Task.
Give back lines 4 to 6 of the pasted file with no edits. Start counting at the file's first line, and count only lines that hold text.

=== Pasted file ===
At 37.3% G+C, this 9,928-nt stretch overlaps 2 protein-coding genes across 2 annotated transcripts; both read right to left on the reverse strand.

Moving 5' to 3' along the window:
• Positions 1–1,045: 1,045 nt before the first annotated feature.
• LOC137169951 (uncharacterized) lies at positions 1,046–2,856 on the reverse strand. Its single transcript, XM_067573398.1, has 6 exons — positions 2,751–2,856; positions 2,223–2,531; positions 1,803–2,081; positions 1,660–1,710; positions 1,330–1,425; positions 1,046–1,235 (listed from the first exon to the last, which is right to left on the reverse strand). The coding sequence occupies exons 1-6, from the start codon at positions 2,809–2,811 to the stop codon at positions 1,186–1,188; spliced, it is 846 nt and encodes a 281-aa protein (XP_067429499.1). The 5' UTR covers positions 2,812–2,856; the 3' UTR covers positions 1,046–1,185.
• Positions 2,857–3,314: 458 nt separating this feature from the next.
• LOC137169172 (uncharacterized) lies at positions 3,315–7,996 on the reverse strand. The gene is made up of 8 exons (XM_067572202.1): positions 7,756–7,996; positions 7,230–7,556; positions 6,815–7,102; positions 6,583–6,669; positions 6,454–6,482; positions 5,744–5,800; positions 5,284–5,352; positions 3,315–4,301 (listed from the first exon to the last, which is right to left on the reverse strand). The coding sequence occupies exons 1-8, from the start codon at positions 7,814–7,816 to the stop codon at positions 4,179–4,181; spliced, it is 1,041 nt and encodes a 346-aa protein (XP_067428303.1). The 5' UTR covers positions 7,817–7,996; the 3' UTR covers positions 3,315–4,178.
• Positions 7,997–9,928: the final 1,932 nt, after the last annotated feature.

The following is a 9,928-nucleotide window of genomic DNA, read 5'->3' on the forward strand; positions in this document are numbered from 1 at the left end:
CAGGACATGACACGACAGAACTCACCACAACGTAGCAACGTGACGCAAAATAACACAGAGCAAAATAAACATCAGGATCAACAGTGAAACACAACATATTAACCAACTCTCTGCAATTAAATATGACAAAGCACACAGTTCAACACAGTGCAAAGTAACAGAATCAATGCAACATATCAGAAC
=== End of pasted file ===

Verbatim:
• LOC137169951 (uncharacterized) lies at positions 1,046–2,856 on the reverse strand. Its single transcript, XM_067573398.1, has 6 exons — positions 2,751–2,856; positions 2,223–2,531; positions 1,803–2,081; positions 1,660–1,710; positions 1,330–1,425; positions 1,046–1,235 (listed from the first exon to the last, which is right to left on the reverse strand). The coding sequence occupies exons 1-6, from the start codon at positions 2,809–2,811 to the stop codon at positions 1,186–1,188; spliced, it is 846 nt and encodes a 281-aa protein (XP_067429499.1). The 5' UTR covers positions 2,812–2,856; the 3' UTR covers positions 1,046–1,185.
• Positions 2,857–3,314: 458 nt separating this feature from the next.
• LOC137169172 (uncharacterized) lies at positions 3,315–7,996 on the reverse strand. The gene is made up of 8 exons (XM_067572202.1): positions 7,756–7,996; positions 7,230–7,556; positions 6,815–7,102; positions 6,583–6,669; positions 6,454–6,482; positions 5,744–5,800; positions 5,284–5,352; positions 3,315–4,301 (listed from the first exon to the last, which is right to left on the reverse strand). The coding sequence occupies exons 1-8, from the start codon at positions 7,814–7,816 to the stop codon at positions 4,179–4,181; spliced, it is 1,041 nt and encodes a 346-aa protein (XP_067428303.1). The 5' UTR covers positions 7,817–7,996; the 3' UTR covers positions 3,315–4,178.